(This is Part 1 of a two-part series. Read Part 2, “How to thrive in 2008.“)

Could a group of real estate agents write and publish a real estate book in just a week? The answer is “Absolutely!”

The Saturday before the National Association of Realtors convention last month, Frances Flynn Thorsen, Steve Kantor and I spoke on a panel for a coaching event hosted by Patti Kouri. Kantor, who is the author of “Billion Dollar Agent–Lessons Learned,” came up with the idea of asking Patti’s group of agents to help him create a national effort to write a real estate book within one week and have the book in print by the last day of NAR.

The book, “Transforming the Market in 2008,” was in print the following Friday. Kantor owns www.BestAgentBusiness.com, which specializes in providing agents with virtual assistants. His success at completing this task in just six days is a tribute to the effectiveness of the virtual assistant model. It’s also a tribute to all the agents who willingly shared their ideas about what’s working in today’s market.

The book is a compilation of hundreds of comments about the challenges agents face today. Below is a list of the most frequently reported challenges as well as how to meet them.

1. Negative media: Previous columns have outlined strategies for taking negative housing news and showing what is positive. Use this information when you work with sellers and buyers as well as in your print and Web marketing.

2. Reluctant buyers lack urgency: To cope with reluctant buyers, educate them on the cost of waiting to purchase. Rates are at historic lows and may dip at least once more. By waiting, interest rates will eventually creep up again. Here are two examples that illustrate how expensive a one point interest rate increase can be:

On a $200,000 loan, an increase from 6 percent to 7 percent costs the buyer an additional $47,340 over the life of the loan.

On a $400,000 loan, a one percent interest rate increase from 6 percent to 7 percent costs the buyer and additional $94,680 over the life of the loan.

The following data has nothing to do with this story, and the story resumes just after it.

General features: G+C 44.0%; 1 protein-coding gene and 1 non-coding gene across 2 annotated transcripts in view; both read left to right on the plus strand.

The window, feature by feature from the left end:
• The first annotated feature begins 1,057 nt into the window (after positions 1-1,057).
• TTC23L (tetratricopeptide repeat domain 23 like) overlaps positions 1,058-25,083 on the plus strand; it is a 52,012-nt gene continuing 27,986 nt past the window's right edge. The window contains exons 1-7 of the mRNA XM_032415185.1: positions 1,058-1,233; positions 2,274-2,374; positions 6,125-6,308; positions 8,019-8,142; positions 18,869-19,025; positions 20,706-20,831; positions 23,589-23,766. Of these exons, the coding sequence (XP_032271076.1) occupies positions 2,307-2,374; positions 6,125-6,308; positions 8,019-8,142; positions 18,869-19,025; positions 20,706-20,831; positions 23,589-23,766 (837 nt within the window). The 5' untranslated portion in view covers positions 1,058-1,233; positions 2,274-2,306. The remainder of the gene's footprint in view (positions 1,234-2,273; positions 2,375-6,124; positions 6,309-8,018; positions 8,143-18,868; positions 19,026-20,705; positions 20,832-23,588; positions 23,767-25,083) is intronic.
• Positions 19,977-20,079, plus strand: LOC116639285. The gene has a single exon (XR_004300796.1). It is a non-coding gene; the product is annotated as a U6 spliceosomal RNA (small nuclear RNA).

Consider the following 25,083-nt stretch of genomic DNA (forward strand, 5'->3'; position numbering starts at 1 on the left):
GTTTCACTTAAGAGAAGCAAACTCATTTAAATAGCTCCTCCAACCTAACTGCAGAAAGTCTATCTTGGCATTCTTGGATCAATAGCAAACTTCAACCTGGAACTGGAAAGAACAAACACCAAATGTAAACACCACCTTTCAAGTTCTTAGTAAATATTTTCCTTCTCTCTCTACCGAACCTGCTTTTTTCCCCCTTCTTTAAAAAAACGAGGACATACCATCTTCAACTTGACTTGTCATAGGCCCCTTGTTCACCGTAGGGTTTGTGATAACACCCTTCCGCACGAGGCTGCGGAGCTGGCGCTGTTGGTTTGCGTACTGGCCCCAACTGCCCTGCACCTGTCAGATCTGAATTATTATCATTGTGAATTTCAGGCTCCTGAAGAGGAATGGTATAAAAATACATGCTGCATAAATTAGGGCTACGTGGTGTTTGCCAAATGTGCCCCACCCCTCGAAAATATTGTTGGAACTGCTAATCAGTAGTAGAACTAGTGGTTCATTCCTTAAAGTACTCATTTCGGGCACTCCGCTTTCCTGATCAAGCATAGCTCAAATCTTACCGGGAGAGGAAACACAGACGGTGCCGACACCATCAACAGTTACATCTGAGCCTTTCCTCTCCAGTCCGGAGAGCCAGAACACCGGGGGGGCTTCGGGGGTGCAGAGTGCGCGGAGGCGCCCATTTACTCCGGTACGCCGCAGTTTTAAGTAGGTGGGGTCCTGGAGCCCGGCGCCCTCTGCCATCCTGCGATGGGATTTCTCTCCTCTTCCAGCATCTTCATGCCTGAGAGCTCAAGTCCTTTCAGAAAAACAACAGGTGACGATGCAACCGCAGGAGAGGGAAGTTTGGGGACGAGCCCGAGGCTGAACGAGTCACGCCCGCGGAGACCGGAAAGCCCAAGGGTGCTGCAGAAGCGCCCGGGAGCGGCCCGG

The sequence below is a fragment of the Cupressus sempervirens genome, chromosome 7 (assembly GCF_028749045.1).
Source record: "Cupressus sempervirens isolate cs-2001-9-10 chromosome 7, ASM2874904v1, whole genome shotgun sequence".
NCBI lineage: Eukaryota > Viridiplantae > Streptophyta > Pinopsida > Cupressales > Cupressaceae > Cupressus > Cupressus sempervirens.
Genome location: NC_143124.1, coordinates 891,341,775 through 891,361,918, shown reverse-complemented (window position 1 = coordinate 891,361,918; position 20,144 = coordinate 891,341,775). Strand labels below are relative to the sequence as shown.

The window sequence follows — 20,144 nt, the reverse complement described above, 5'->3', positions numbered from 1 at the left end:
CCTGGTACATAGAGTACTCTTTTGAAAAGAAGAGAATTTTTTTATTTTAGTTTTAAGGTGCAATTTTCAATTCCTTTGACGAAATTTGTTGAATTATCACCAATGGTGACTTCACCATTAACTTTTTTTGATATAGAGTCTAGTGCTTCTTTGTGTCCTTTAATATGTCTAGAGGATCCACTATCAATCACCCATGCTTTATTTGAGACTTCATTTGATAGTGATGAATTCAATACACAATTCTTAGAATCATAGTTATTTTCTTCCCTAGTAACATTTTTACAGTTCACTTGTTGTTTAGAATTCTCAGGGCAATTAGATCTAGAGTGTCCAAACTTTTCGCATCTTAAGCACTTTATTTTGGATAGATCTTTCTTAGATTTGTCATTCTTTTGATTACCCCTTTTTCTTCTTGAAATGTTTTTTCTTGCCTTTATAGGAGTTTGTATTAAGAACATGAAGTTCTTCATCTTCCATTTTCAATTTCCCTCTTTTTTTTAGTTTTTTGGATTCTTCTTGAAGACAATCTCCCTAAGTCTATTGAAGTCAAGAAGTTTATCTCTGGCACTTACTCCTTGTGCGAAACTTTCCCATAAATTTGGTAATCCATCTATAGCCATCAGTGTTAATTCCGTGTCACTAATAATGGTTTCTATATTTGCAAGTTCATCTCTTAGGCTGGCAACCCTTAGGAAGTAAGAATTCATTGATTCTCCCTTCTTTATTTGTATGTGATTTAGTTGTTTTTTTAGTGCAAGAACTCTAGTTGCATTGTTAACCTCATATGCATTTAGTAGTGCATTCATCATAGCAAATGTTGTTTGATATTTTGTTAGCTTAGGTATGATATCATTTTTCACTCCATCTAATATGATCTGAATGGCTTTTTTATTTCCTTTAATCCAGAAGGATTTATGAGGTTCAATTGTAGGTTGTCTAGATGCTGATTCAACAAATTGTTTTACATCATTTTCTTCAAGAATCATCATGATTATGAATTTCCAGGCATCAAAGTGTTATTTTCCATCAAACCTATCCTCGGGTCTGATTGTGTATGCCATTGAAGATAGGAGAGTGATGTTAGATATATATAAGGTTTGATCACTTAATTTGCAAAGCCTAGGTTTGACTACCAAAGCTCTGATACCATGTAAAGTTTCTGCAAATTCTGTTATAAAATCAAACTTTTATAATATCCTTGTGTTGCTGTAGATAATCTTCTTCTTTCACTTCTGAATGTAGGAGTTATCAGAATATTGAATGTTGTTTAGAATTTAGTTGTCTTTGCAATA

NAR Chief Economist Laurence Yun outlined the additional strategy of promoting wealth building, especially for first-time buyers. The Federal Reserve reports that the average renter accumulated $4,000 in wealth between 1995 and 2004 versus the $184,400 average homeowners accumulated. Another way of looking at this is that each year a first-time buyer waits to purchase a property, it costs that buyer an average of approximately $18,000.

3. Too many distressed properties: Two strategies suggested in the book work quite well. The first is to create a Web site that lists the best real estate buys in all categories including short sales, foreclosures, REOs, as well as properties that are not distressed, but are a good value. The second idea is to create a separate URL where you specifically market these properties. Examples include www.(YourTown)BestRealEstateBuys.com  or www.Best(YourTown)RealEstateDeals.com

“Transforming the Market in 2008” also outlines a number of buyer acquisition strategies. Here are some examples:

1. Niche market for those who have disabilities: There are special programs for both children and adults. When a family meets these stringent criteria, loans are usually available.

2. Hold first-time buyer seminars in other languages: If you’re fluent in a different language, hold the seminars at your office or by telephone. It’s also smart to translate key parts of your Web site into any language in which you are fluent.

3. Hold HUD or FHA seminars: Many buyers don’t understand the financing options available to them. HUD and FHA loans have lower foreclosure rates and considerable savings as compared to subprime loans. You could hold seminars at your Chamber of Commerce, place of worship, or even a local school. You could also market to renters with materials explaining how these various programs work.

4. Market to parents of college students: Hold a seminar on “How to Buy Your First Investment Home and Save a Bundle on Dorm Costs.” You can also target medical and law students as well. Another suggestion was to target grandparents. They can purchase a property when their grandchildren are born. Once their grandchildren are ready to attend college, they have the potential to have a home that is free and clear.

5. Relocation strategies: Target new commercial construction and lessees, especially if company is from outside the area. For example, a new luxury hotel can generate one to three jobs per room. It’s also smart to establish relationships with local head hunters to stay abreast of who may be relocating into your area.

6. Guarantee the buyer’s satisfaction: (Check with your broker first before embarking on any type of guarantee program.) Advertise that, “If you you’re not satisfied, we’ll waive the listing side of the commission if you decide to sell after one year.”

Interested in more strategies from “Transforming the Real Estate Market?” If so, don’t miss next week’s column.


Bernice Ross, national speaker and CEO of Realestatecoach.com, is the author of “Waging War on Real Estate’s Discounters” and “Who’s the Best Person to Sell My House?” Both are available online. She can be reached at bernice@realestatecoach.com or visit her blog at www.LuxuryClues.com.
Copyright 2007 RealEstateCoach.com

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